As the population of Europe continues to rise, many animals have been forced into urban areas, leaving more room for wildlife to thrive. This is a good thing, but also poses potential problems. For example, Europeans are facing an influx of wolves, which threatens livestock. While this is good news for animal lovers, it is bad news for livestock.
The European bison has been in decline for decades but is now regaining population in some regions. The Bison’s plight is linked to human activity, such as farming. Bison hunters have also been known to do so for their meat. But reintroduction efforts have been a success in some areas. In Romania, for instance, the LIFE RE-Bison project reintroduced the bison to two Natura 2000 sites, in the Tarcu and Poiana Rusca mountains.
In the early 20th century, European bison populations almost disappeared, but thanks to successful conservation efforts, they are now making a comeback. Once listed as a Vulnerable species by the International Union for Conservation of Nature, bison populations are now considered Near Threatened. Bison once roamed across 10 northern European countries, including Poland, Russia, Belarus, and Finland.
But despite these benefits, it is unclear whether bison will ever completely recover from decades of conservation efforts. Some scientists believe the species will recover if humans continue their conservation efforts.
Recent studies show that the European beaver population is recovering. After decades of conservation efforts, its population has more than doubled, on average. The population was reduced to only a few hundred individuals in five isolated locations at the beginning of the twentieth century, but now it has grown to more than 330,000. Though this study only includes data from countries in Europe, beavers are estimated to number as many as a million worldwide.
The beaver population in Europe is increasing as beavers were legally introduced in certain areas. These successful releases have led to improved understanding of how the beaver lives in the landscape, as well as independent scientific evidence that these animals are vitally important to the functioning of ecosystems. Ultimately, this means that beavers could be key to restoring ecosystems and fighting climate change.
After centuries of over-hunting, the Eurasian beaver is once again starting to occupy much of its former range. The species was nearly eradicated from Great Britain in the 16th century, but recovery has been remarkable. The first wild release in England took place in the River Otter catchment in Devon, and further releases will be possible once further research is completed.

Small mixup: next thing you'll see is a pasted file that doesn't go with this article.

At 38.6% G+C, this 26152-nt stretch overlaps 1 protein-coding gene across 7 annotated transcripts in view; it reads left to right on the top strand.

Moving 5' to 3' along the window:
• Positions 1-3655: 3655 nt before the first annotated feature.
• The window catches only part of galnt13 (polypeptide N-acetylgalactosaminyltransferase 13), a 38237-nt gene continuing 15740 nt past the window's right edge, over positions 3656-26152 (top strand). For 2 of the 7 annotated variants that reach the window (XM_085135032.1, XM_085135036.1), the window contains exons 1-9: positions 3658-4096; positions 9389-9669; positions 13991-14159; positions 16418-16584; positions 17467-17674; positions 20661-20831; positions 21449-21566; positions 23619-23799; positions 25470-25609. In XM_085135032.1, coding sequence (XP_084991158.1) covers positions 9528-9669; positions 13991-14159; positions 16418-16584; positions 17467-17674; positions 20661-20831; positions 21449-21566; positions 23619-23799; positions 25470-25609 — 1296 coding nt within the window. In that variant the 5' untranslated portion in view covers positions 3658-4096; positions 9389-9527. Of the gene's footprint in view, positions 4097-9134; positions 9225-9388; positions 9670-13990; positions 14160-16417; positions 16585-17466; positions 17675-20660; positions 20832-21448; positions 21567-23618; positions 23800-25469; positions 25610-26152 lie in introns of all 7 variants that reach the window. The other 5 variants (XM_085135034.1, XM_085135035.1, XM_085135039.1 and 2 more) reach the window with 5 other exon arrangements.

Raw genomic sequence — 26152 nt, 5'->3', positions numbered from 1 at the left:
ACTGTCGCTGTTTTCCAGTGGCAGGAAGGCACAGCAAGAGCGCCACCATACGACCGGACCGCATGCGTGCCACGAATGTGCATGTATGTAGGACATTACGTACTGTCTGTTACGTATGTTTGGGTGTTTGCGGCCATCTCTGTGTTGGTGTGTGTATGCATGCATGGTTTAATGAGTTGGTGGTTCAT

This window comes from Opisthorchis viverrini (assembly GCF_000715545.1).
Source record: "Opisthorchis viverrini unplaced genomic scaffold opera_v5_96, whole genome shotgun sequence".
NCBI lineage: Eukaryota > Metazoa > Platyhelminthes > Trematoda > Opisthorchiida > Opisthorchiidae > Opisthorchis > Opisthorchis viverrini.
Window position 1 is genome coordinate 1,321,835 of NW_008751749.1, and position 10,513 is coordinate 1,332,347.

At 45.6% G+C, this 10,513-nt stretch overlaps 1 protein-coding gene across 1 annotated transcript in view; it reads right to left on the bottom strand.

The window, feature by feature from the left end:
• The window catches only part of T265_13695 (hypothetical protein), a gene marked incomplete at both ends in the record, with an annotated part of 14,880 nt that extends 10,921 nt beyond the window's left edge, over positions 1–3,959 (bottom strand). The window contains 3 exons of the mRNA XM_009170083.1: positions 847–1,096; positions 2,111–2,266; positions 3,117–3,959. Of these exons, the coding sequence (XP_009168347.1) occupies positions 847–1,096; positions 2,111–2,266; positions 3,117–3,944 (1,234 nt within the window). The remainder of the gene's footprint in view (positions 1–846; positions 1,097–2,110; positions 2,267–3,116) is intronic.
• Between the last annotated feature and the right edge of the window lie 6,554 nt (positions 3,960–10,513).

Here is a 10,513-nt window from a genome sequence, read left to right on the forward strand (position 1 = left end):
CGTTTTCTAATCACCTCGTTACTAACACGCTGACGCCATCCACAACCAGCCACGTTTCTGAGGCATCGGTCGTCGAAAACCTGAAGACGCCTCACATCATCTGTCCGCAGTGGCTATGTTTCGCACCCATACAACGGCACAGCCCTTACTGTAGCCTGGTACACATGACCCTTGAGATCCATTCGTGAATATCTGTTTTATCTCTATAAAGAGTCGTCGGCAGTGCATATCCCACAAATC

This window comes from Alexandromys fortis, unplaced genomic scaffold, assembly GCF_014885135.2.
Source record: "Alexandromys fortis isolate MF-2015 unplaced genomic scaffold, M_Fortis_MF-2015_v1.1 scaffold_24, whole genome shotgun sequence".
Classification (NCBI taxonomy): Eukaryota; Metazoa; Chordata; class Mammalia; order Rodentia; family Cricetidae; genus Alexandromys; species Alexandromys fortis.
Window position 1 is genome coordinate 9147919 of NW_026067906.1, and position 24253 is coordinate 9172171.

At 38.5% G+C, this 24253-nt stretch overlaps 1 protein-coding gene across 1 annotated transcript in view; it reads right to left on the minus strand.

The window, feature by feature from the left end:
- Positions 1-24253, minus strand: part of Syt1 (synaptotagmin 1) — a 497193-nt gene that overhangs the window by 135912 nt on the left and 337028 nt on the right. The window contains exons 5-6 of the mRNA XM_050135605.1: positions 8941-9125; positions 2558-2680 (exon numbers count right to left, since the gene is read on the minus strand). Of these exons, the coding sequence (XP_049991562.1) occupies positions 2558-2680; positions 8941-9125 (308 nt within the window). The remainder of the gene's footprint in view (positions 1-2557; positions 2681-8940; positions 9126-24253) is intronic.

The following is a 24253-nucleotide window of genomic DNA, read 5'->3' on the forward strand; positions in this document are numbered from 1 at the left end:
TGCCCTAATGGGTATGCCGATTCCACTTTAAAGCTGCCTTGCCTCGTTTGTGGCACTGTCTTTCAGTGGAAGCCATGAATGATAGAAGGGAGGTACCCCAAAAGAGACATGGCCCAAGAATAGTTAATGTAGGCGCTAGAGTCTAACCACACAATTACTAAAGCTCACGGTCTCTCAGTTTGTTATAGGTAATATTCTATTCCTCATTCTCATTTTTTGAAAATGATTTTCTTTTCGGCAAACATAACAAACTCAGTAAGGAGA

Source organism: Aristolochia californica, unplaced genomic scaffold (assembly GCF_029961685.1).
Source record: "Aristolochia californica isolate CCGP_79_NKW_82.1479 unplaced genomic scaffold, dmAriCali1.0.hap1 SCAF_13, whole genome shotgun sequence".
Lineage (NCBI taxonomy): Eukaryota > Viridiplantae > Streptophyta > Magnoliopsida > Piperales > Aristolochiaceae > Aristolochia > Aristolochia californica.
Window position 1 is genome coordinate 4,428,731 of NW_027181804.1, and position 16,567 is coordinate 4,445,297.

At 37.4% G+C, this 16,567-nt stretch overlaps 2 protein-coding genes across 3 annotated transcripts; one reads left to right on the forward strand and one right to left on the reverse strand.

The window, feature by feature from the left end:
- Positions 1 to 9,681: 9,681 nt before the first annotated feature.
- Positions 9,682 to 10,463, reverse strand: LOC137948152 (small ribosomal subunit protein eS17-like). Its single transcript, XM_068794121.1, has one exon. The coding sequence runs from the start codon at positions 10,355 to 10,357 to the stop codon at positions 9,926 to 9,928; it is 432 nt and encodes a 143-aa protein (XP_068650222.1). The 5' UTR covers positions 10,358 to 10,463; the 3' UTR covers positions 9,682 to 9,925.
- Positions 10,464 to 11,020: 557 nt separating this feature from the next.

The grey wolf is one of the iconic populations of animals undergoing recovery in Europe after decades of conservation efforts. These wolves used to roam the continent but were nearly wiped out by the early twentieth century due to hunting and human encroachment on their habitat. Today, they can be found in most of continental Europe and are being considered for reintroduction to Britain.
The wolf’s recovery has been fueled by decades of scientific and legal studies and the success of the European Union-led initiative called the European Union’s European Strategy for the Conservation of Wolves. Before the ESA was created, wolves were practically extinct in the lower 48 U.S. states, and the agency appointed a recovery team to identify the best ways to bring the species back to the continent.
A recent study by the Zoological Society of London and Bird Life International showed that wolf populations have increased significantly in Europe in the past forty to fifty years. The report analyzed 50 species of wildlife found in Europe, including the grey wolf and European bison.
The brown bear Ursus arctos was once widespread throughout Europe. But due to habitat loss and hunting, many populations have been decimated. Today, there are only about 17,000 brown bears in Europe, spread across ten populations in 22 countries. The small size of the brown bear makes it especially vulnerable.
In the last few decades, hunting has been banned or restricted in Europe. Nevertheless, it is not yet clear if brown bears will recolonize the continent. But a recent study led by researchers from the Martin Luther University Halle-Wittenberg and the German Centre for Integrative Biodiversity Research suggests that bears can recover despite the recent decline in habitat. The study found that the continent has 380,000 square kilometers of habitat suitable for bears. This means that reintroduction is possible if we adopt beneficial management methods.